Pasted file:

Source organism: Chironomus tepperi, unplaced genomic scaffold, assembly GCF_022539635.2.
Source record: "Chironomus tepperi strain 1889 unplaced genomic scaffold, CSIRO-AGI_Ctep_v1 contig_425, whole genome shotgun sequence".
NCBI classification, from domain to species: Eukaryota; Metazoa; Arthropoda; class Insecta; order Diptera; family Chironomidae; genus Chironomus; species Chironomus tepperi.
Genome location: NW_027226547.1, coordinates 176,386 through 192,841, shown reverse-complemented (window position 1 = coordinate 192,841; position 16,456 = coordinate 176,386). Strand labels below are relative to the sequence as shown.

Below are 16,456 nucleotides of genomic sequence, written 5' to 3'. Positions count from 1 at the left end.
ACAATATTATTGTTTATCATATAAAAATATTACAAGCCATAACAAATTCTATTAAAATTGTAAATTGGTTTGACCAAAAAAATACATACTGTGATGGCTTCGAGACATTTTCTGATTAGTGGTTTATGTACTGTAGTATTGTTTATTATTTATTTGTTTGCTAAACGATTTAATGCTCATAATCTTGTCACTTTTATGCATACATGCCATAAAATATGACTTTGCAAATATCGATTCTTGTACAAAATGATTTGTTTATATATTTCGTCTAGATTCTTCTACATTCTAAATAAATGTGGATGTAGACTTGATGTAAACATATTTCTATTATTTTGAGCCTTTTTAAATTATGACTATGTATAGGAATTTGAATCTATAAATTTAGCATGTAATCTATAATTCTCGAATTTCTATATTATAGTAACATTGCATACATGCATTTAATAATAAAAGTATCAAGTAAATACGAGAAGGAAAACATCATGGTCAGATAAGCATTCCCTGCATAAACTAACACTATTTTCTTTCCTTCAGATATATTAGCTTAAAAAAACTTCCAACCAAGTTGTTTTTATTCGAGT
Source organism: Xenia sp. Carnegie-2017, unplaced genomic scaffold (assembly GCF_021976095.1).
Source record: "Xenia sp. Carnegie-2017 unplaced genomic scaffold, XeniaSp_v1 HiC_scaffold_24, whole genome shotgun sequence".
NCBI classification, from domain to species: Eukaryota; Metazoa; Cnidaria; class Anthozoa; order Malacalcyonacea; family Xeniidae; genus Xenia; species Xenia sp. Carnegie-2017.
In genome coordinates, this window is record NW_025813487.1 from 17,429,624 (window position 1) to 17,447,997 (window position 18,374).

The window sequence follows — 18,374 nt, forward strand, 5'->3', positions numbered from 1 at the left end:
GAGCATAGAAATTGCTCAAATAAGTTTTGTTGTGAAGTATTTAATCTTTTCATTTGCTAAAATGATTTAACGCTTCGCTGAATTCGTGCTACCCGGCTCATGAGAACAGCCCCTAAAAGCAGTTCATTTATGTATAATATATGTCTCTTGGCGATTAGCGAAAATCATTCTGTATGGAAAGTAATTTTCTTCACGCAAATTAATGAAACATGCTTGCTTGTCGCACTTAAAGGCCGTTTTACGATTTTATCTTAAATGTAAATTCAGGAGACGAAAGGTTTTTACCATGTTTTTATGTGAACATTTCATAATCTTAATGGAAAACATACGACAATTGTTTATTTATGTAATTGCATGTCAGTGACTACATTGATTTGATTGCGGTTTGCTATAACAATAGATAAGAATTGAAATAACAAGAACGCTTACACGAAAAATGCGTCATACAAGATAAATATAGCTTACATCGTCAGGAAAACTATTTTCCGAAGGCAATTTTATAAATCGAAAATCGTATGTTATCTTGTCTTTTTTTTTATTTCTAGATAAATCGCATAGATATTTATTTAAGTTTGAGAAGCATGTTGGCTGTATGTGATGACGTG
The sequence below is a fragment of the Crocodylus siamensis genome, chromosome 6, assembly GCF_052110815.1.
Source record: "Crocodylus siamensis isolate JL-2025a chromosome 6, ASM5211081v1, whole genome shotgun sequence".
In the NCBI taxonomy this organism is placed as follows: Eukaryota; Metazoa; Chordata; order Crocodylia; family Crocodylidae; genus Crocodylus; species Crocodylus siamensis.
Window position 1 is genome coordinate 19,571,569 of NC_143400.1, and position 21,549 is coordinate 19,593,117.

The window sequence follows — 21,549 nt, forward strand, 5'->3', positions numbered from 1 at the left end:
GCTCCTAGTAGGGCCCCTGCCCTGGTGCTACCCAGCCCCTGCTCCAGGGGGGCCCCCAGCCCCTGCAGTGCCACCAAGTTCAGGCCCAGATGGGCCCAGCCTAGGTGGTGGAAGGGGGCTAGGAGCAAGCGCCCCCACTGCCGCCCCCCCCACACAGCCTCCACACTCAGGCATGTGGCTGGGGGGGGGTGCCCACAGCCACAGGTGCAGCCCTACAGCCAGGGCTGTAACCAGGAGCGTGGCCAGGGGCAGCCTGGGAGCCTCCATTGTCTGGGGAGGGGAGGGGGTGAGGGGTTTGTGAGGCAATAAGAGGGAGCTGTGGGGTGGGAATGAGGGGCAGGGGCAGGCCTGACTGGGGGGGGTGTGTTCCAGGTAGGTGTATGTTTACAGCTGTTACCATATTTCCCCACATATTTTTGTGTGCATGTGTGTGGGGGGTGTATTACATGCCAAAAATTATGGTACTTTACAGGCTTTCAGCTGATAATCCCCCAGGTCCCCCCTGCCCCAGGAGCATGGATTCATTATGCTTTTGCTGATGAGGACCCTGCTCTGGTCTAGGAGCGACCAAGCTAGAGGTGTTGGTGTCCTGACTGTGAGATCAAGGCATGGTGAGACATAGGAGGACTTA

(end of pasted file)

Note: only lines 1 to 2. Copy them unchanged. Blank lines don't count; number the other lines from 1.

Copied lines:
Source organism: Chironomus tepperi, unplaced genomic scaffold, assembly GCF_022539635.2.
Source record: "Chironomus tepperi strain 1889 unplaced genomic scaffold, CSIRO-AGI_Ctep_v1 contig_425, whole genome shotgun sequence".